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This is stångkorv, a fascinating Swedish sausage that contains barley, and is fermented until it gets tangy. It’s really, really good for breakfast, and not terribly hard to make.
I learned about this sausage in the book The Nordic Cookbook by Magnus Nilsson, which I can highly recommend. It’s part of a larger family of fermented sausages that is in itself a larger family of Northern European fermented sausages.
Many of you will wrinkle your noses at the concept of fermented meat, but if I replace it with the word “tangy” everyone’s on board. Northern Europe tends to make these tangy sausages because of the weather, which is often wet — not ideal for making something like a basic Italian salami.
The addition of barley (cooked in salted water, drained and cooled) in the grind kickstarts the process. After you make this particular Swedish sausage, you hang it in a warm, humid place for a couple days to let the fermentation roll. Then you hang the links in a cool, drier place for another few days before eating or storing.
Fermenting and Drying
Because this is not a true dry-cured sausage, it’s easy to make at home — if you know how to make a basic sausage. If you are a little foggy on that, I wrote a primer on how to make sausage at home.
You shouldn’t need to buy and use a separate bacterial starter to make stångkorv, but if you want to be double-dog sure you’re getting the right lacto-fermentation going, I recommend using the starter LHP, which gives you strong tanginess.
I hang this Swedish sausage from the racks in my oven for a couple days (you can use your stovetop during this time), then let them finish in my fancy Dry Ager.
You don’t need a fancy curing chamber though. You can keep them in your regular fridge, uncovered, although they will make the fridge smell like delicious tangy meat. Or you can hang them in a basement or garage, so long as the temperature never gets above about 60F.
What’s the flavor? Addicting. I can’t get enough of that tang, and the warming spices of clove and allspice really make stångkorv perfect for chilly morning breakfasts.
You should know that because of the barley, this particular Swedish sausage doesn’t bind well. It’s a lot like Swedish potato sausage, where the mixture is cased, but it will be crumbly, unlike, say, German weisswurst or braunschweiger.
Serving Swedish Sausage
I tend to either cook stångkorv cased, and then tear into it like hash, or uncase it before cooking and actually cook it like hash; you do still need to initially case stångkorv because of the fermenting and hanging time.
It seems best as a breakfast sausage, with fried eggs and some form of potatoes, usually hash browns. It would also be excellent as part of a holiday stuffing or dressing, or added to Polish bigos.
Stångkorv will keep in the fridge for several weeks, and freezes very well.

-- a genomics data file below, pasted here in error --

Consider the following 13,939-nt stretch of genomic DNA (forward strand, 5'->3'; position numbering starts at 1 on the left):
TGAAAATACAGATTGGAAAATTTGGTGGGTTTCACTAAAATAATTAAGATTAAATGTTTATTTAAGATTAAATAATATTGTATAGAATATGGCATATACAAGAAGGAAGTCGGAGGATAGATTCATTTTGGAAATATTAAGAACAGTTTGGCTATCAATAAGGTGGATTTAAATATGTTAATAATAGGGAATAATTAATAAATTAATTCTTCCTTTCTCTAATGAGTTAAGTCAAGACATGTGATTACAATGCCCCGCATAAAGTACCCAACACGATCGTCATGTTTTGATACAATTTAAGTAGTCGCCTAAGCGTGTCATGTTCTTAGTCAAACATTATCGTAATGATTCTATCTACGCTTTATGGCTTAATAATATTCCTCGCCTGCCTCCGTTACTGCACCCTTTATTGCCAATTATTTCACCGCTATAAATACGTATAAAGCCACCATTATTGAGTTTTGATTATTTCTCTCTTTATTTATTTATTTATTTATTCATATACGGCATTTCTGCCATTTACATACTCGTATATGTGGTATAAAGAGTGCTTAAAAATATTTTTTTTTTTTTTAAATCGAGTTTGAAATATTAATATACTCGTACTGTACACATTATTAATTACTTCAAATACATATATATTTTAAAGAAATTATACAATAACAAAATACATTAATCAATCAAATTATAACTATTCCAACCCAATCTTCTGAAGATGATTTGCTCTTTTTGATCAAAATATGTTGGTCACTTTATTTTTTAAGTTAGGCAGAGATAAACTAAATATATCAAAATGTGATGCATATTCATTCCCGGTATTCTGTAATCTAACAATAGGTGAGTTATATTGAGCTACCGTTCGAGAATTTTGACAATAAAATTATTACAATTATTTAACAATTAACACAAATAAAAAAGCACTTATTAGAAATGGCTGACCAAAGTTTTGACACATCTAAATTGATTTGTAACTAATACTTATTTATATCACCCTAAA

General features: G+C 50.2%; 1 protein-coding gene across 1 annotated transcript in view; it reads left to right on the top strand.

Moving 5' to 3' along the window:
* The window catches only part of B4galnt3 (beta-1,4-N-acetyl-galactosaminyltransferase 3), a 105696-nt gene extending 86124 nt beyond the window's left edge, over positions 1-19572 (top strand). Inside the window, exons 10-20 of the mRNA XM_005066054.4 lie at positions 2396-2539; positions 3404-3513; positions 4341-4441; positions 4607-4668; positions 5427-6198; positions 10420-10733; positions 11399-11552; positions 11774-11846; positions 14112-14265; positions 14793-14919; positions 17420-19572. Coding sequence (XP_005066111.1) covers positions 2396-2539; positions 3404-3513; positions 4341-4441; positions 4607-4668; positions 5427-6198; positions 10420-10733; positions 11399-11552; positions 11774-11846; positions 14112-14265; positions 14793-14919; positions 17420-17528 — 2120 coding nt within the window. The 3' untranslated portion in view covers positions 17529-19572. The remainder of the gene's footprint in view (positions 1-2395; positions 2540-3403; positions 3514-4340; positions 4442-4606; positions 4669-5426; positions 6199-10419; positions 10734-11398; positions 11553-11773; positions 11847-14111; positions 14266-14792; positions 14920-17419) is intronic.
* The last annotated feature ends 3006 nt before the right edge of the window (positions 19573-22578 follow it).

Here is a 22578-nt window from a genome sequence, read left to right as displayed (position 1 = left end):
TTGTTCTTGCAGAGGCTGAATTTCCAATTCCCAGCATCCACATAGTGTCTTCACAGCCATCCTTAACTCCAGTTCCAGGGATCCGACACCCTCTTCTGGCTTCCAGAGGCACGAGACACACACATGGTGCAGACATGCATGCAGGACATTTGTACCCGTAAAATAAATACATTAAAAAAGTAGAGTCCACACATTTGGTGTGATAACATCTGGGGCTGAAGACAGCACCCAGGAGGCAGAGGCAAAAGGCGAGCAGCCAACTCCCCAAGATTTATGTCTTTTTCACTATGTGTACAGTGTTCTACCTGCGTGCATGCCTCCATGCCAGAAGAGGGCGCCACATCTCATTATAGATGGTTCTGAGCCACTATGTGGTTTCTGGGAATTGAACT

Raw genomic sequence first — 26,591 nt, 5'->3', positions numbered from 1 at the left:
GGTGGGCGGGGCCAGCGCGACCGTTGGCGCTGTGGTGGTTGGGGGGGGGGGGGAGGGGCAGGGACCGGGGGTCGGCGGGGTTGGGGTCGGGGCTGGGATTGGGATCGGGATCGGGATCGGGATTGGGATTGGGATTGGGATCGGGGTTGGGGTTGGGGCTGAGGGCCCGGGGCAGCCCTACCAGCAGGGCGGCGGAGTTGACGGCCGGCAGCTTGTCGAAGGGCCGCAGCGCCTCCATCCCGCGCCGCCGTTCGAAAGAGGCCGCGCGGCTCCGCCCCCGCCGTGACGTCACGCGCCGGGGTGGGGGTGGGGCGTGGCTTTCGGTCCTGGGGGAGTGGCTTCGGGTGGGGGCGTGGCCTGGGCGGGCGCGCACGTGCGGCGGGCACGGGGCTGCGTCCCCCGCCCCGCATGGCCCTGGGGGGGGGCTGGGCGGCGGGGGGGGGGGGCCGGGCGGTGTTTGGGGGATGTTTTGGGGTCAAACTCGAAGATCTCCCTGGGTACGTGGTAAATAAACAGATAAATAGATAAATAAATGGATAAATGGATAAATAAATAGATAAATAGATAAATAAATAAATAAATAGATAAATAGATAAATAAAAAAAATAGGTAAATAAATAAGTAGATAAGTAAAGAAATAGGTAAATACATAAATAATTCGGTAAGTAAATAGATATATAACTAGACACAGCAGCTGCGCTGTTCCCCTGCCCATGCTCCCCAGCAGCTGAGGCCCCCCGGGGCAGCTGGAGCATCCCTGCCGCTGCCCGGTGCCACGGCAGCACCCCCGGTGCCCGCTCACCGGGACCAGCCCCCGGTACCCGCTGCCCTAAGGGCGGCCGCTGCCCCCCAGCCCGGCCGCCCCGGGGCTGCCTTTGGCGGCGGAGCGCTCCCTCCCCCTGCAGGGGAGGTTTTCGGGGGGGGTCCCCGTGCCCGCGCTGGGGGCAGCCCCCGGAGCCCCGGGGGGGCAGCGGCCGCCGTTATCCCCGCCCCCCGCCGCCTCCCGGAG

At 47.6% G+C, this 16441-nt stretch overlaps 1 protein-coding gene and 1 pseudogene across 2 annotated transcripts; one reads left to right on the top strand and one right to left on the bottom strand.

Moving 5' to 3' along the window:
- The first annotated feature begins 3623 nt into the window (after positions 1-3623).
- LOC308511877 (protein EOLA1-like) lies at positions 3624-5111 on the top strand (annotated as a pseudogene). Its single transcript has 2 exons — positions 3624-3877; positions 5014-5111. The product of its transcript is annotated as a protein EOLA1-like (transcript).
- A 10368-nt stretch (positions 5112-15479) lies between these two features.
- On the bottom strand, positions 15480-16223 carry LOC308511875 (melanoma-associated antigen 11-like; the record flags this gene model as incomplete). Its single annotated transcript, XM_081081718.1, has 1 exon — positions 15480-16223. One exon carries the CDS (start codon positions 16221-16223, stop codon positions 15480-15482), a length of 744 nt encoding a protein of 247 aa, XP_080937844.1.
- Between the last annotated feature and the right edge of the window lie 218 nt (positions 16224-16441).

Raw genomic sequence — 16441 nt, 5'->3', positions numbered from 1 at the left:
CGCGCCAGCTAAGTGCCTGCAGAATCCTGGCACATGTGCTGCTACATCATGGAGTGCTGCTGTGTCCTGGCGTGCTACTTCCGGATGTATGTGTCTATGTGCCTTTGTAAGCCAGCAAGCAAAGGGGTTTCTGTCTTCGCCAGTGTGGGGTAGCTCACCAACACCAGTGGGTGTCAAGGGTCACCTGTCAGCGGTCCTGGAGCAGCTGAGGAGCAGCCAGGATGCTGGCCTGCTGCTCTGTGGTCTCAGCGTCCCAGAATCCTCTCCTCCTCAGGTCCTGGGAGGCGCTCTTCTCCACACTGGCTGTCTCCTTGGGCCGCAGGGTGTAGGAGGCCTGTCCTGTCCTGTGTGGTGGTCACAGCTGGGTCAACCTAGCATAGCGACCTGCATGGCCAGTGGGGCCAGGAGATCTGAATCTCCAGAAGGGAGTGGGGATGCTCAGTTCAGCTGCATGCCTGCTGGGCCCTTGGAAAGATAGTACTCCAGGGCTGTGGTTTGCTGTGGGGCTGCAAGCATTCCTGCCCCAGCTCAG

If you liked this recipe, please leave a ⭐️⭐️⭐️⭐️⭐️ rating and a comment below; I’d love to hear how everything went. If you’re on Instagram, share a picture and tag me at huntgathercook.
Swedish Breakfast Sausage
- 1 Meat grinder
- 1 sausage stuffer
- 1 kilogram lean meat (pork, venison, beef, lamb, etc.)
- 500 grams pork fat or pork belly
- 36 grams sea salt (or kosher salt)
- 175 grams yellow onion, chopped
- butter or oil for frying
- 300 grams cooked barley
- 10 grams freshly ground black pepper (about 1 tablespoon)
- 4 grams ground allspice (about 2 teaspoons)
- 2 grams ground cloves (about 1 teaspoon)
- 1/2 cup ice water (distilled if possible)
- 4 grams LHP starter culture (optional)
- Hog casings
- Cut the meat and fat into chunks that will fit in your grinder. Mix well with the salt, then put in a covered container in the fridge overnight, or up to a day.
- Cook the onion in a little butter or oil until just barely browned. Sprinkle with a little salt and set aside to cool. This can be done a day ahead.
- Get about 10 feet of hog casings ready by soaking them in warm water. If you want, run fresh water through them to check for leaks and to flush any excess salt out of them.
- Mix the meat, fat, cooked onion and barley with the spices. Grind this through a very coarse die. I use 10 mm. If you only have "coarse" and "fine" options use the coarse.
- If the meat mixture has warmed beyond 40°F, put it in the freezer while you clean up and get ready to grind again. When the meat mixture is cold enough — and this can be immediately after the first grind in some cases — grind it a second time through a 6 mm die, or the "coarse" die one more time.
- If you are using the starter culture, dissolve it in the distilled cold water (if you're not using the culture, the water need not be distilled). Let it sit about 15 minutes.
- Mix the cold water with the meat mixture and work and knead it with your clean hands or a stand mixer on low for about 2 minutes. This sausage doesn't bind like a normal one because of the barley, but you want it to bind as best you can, and mixing does this.
- Thread the casing onto the sausage stuffer tube and stuff it with the mixture. Stuff a whole coil before making links. When you're done, twist off links by spinning one away from you, then, working down the line, the next link towards you, then away from you, and so on. Here's a video showing you how.
- Hang the links in your oven (turned off, of course), with a baking sheet underneath. Let them ferment like this for 2 to 3 days. Spritz them with water at least once a day. You want a warmish, stable, humid environment. They should start to smell nice, meaty and tart-smelling, if there is such a thing.
- Finally, hang the fermented links in a cool place, ideally dark and below 60°F, for at least a day, and ideally a week or even two. Then they are ready to eat or store. They keep in the fridge for a couple weeks, and freeze well.
Nutrition information is automatically calculated, so should only be used as an approximation.